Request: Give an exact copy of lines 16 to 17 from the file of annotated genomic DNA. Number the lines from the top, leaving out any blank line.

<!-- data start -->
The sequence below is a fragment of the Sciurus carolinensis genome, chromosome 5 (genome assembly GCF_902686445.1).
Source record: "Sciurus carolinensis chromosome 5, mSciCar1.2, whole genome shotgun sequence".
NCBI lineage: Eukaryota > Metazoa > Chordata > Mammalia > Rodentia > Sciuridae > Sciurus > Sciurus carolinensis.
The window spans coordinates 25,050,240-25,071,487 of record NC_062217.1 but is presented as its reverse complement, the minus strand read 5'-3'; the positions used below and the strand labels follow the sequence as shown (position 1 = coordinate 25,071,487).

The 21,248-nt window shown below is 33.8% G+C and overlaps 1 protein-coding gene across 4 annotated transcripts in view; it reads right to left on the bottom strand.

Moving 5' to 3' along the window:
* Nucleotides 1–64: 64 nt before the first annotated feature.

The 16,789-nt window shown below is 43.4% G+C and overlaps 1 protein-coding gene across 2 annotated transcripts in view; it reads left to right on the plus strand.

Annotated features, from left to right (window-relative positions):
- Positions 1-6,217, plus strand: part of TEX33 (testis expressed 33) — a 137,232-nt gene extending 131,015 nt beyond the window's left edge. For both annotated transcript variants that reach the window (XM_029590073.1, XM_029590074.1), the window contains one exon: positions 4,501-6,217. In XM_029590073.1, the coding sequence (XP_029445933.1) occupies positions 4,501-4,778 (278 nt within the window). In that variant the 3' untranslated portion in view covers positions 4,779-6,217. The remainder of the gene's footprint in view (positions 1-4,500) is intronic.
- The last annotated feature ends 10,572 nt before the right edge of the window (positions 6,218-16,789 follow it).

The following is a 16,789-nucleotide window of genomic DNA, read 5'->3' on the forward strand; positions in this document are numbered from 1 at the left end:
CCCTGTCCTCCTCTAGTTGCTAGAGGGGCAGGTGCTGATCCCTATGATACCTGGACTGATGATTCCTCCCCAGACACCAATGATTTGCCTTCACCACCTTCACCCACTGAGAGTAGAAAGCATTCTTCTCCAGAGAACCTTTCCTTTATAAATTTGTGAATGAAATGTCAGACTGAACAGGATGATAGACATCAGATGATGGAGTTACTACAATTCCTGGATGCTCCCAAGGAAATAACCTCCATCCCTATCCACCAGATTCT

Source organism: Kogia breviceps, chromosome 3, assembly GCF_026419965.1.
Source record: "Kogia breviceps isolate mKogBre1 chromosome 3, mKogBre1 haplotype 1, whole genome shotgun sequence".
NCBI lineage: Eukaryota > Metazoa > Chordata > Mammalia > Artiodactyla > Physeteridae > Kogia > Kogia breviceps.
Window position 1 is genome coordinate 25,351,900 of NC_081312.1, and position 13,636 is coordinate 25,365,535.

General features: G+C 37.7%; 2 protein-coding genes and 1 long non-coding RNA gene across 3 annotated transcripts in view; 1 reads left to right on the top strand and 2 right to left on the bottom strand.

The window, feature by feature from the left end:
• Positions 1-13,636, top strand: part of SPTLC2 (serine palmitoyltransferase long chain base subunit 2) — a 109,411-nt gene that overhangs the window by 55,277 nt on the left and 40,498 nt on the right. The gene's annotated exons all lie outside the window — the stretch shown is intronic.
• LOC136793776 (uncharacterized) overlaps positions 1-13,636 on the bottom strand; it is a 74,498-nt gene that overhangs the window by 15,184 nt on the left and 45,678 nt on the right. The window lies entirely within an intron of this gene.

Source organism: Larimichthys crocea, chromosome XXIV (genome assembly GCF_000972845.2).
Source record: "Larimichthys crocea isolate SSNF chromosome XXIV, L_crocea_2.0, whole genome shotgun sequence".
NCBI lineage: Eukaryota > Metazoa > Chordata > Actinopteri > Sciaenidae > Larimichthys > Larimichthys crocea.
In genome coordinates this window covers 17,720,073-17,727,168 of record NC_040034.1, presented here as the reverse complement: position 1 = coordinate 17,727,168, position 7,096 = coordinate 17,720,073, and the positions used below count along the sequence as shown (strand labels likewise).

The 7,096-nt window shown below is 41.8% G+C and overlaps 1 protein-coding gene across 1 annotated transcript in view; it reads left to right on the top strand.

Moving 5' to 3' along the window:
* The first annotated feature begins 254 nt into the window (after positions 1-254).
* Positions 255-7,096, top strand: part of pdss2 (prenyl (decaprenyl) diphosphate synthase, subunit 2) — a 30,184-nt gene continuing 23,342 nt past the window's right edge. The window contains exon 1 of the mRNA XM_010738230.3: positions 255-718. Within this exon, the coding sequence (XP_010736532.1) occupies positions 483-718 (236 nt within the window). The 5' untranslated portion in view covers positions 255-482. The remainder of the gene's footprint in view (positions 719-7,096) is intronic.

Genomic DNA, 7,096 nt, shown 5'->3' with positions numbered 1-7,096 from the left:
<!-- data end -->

NCBI lineage: Eukaryota > Metazoa > Chordata > Mammalia > Artiodactyla > Physeteridae > Kogia > Kogia breviceps.
Window position 1 is genome coordinate 25,351,900 of NC_081312.1, and position 13,636 is coordinate 25,365,535.